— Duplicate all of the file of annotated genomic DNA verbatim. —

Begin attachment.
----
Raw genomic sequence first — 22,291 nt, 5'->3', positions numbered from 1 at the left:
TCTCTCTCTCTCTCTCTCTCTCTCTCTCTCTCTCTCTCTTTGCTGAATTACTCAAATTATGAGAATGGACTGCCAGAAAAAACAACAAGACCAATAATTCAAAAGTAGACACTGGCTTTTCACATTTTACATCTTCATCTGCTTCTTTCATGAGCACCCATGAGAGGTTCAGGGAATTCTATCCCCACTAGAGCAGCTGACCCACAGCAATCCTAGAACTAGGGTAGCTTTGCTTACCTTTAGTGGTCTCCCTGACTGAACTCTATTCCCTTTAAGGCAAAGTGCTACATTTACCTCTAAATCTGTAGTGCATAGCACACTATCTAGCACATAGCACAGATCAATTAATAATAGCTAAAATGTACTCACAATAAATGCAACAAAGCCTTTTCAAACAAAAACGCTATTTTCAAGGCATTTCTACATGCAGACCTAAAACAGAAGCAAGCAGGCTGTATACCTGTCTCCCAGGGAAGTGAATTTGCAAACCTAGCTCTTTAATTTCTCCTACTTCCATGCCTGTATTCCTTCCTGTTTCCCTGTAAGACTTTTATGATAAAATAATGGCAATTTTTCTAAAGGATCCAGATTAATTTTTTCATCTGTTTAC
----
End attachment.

Raw genomic sequence first — 22,291 nt, 5'->3', positions numbered from 1 at the left:
TCTCTCTCTCTCTCTCTCTCTCTCTCTCTCTCTCTCTCTTTGCTGAATTACTCAAATTATGAGAATGGACTGCCAGAAAAAACAACAAGACCAATAATTCAAAAGTAGACACTGGCTTTTCACATTTTACATCTTCATCTGCTTCTTTCATGAGCACCCATGAGAGGTTCAGGGAATTCTATCCCCACTAGAGCAGCTGACCCACAGCAATCCTAGAACTAGGGTAGCTTTGCTTACCTTTAGTGGTCTCCCTGACTGAACTCTATTCCCTTTAAGGCAAAGTGCTACATTTACCTCTAAATCTGTAGTGCATAGCACACTATCTAGCACATAGCACAGATCAATTAATAATAGCTAAAATGTACTCACAATAAATGCAACAAAGCCTTTTCAAACAAAAACGCTATTTTCAAGGCATTTCTACATGCAGACCTAAAACAGAAGCAAGCAGGCTGTATACCTGTCTCCCAGGGAAGTGAATTTGCAAACCTAGCTCTTTAATTTCTCCTACTTCCATGCCTGTATTCCTTCCTGTTTCCCTGTAAGACTTTTATGATAAAATAATGGCAATTTTTCTAAAGGATCCAGATTAATTTTTTCATCTGTTTAC